Soviet submarine K219 sunk after a fire – possibly caused with a collision with a US sub – in a missile tube. It went down with 34 nuclear warheads which were not recovered

Whilst efforts to control the proliferation of nuclear weapons and nuclear technology at a state level remain critical, putting further safeguards in place to avert an accidental nuclear catastrophe are even more important, for such a scenario is considerably more likely than nuclear war.

As Eric Schlosser’s Command and Control has demonstrated, there is an ‘illusion of safety’ when it comes to nuclear weapons, regardless of the perceived responsibility of those powers controlling them.

In the absence of a nuclear-free world – now an unattainable goal – it is hoped that military leaders, and their counterparts in the civilian world, take note of the near misses of the past to try and securitise the future as best they can.



Kerry in Landmark Hiroshima Visit: Lesson for China as US-Japan Relationship Shines

John Kerry has become the first US Secretary of State to visit the Hiroshima Peace Park memorial in Japan, which commemorates the approximately 140,000 people killed when the Enola Gay became the first aircraft to drop an atomic bomb against a human target.

Hiroshima in ruins
Hiroshima in ruins

The decision of Harry Truman and his commanders to launch ‘Little Boy’ from the hold of the Boeing B-29 Superfortress on the 6th August 1945 has remained one of the most controversial turning points in history.  The Americans – and their allies – saw the deployment of the atomic weapon as the only way to force Tokyo to surrender, a concept completely anathema to Japanese culture.  Others decried the devastation of a city and the deaths of so many innocent civilians.

There has been an almost respectful quiet between Tokyo and Washington over the atomic bombings of both Hiroshima and Nagasaki – which took place on the 9th August 1945 and resulted in some 50,000 civilian deaths – since WWII.  The Americans have been careful not to act in any way that would signal an apology for what they deemed a necessary, if tragic, act of war.  The Japanese, meanwhile, have generally not followed the Chinese example of demanding unending apologies for wartime aggression. 

The Eisenhowers welcome Crown Prince Akihito and his wife Michiko to the White House
The Eisenhowers welcome Crown Prince Akihito and his wife Michiko to the White House

Of course, Japan was heavily-reliant on the USA post-WWII for its reconstruction and economic redevelopment, as well as its security and reintegration into the international community. It has therefore not been in the interests of the Liberal Democratic Party (LDP) – the almost perpetual rulers of post-War Japan – to antagonise the Americans by demanding an apology for Hiroshima and Nagasaki.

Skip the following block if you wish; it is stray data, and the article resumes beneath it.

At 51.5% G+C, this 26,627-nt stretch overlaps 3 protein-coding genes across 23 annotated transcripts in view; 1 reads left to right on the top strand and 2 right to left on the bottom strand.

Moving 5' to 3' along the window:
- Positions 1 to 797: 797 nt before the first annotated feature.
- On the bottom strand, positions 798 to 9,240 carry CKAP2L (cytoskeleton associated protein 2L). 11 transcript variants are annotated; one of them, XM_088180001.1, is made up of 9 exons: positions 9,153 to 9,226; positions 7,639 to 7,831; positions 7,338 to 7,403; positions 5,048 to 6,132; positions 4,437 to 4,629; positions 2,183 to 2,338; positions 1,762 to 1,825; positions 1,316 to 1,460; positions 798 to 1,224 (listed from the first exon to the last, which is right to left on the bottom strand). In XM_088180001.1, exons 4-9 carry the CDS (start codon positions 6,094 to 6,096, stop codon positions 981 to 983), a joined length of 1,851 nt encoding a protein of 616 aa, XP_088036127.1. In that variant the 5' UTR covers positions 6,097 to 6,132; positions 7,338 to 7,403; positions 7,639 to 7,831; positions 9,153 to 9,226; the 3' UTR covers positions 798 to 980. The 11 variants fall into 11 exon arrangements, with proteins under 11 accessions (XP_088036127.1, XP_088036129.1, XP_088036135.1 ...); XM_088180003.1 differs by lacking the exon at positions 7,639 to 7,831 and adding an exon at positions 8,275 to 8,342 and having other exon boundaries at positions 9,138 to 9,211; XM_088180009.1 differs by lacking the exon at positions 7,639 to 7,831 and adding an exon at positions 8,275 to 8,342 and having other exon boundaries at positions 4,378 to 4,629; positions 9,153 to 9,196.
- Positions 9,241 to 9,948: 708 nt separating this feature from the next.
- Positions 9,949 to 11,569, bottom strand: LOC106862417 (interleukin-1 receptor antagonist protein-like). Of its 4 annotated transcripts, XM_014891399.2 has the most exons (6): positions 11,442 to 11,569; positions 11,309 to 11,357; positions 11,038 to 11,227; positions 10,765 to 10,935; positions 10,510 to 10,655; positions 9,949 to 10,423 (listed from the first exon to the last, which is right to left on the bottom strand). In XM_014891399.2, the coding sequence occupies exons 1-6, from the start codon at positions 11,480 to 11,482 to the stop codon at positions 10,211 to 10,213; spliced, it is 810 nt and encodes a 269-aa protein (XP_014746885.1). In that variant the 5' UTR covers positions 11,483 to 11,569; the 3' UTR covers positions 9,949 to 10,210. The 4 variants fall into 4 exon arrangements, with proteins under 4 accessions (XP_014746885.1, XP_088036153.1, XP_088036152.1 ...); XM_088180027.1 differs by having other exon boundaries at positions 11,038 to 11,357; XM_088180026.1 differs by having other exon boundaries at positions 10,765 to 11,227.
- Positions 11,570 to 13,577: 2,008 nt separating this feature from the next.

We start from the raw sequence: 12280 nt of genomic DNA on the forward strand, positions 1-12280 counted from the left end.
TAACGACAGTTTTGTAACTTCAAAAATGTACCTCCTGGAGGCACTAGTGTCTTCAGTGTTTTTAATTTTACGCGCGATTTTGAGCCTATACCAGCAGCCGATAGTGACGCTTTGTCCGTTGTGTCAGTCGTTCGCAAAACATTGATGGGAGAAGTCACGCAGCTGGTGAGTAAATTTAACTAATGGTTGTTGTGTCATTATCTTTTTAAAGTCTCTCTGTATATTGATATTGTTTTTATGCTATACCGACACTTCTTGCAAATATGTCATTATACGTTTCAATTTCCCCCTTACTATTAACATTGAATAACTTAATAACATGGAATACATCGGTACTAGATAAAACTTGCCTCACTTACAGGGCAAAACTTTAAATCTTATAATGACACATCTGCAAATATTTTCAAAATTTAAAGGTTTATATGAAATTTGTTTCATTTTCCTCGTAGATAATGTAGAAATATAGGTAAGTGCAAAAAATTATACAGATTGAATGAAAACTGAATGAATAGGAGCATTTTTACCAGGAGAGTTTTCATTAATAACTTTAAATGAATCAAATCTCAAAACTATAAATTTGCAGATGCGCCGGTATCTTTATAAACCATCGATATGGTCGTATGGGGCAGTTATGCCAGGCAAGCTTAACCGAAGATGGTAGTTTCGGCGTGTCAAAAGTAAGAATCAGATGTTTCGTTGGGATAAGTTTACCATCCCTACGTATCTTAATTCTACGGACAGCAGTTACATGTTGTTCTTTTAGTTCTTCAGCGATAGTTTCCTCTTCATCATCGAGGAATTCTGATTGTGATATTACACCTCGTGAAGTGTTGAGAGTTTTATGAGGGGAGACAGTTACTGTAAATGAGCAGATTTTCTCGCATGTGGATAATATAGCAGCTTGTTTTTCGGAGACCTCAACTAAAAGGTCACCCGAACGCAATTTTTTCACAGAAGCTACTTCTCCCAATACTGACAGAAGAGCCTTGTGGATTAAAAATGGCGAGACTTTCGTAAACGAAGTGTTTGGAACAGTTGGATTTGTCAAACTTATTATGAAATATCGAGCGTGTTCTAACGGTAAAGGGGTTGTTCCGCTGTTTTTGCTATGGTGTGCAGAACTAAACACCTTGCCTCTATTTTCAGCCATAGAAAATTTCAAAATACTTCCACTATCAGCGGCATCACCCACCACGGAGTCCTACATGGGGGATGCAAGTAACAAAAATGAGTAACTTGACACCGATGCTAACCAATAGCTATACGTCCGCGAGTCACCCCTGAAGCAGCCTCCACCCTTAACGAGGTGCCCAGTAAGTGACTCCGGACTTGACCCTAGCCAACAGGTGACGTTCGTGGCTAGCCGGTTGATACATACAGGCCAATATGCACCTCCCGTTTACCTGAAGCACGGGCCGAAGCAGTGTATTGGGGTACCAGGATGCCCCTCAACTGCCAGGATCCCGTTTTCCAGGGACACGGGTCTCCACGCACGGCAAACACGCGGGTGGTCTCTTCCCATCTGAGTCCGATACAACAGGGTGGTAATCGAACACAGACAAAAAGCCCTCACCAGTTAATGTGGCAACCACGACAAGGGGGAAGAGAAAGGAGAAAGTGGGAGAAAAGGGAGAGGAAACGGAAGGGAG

Rather, the spectre of the atomic bombings has created a positive bind in US-Japanese relations, whereby both countries are committed to preventing any similar event from occurring again.  Indeed, Japan is probably the staunchest non-proliferation state in the world, and the USA has made it a primary focus of its foreign policy to prevent nuclear proliferation, particularly with regards to so-called ‘rogue states’ such as Iran and North Korea.

Kerry’s visit is therefore unlikely to have any significant impact on policy, and is rather just another symbolic gesture proffered by the Obama administration during its final days in office.  Indeed, reports suggest that the President himself may visit Hiroshima next month.

Whereas the legacy of WWII has created an almost impenetrable barrier for normalising Sino-Japanese relations, it has ironically served as a platform for creating the most enduring alliance in the Asia-Pacific; the Japan-US relationship.  Despite fighting some of the most bloody battles in modern history and wreaking almost untold devastation on each other, Tokyo and Washington have adopted a pragmatic approach to reconciliation that is a testament to their responsible, global leadership. Mr Kerry’s visit will only serve to reinforce this view.

Japan was forced into a humiliating surrender after the atomic bombings, yet this has not prevented the development of positive contemporary alliance with the USA
Japan was forced into a humiliating surrender after the atomic bombings, yet this has not prevented the development of positive contemporary alliance with the USA

Whilst the atrocities of the past should never be overlooked – and Japan has apologised for the behaviour of its troops in China between 1937 and 1945 whatever Beijing might say – China needs to be similarly mature if it is to equate its economic might with diplomatic ascendancy, thereby elevating itself to become a true ‘global leader’, which at the moment it cannot be considered.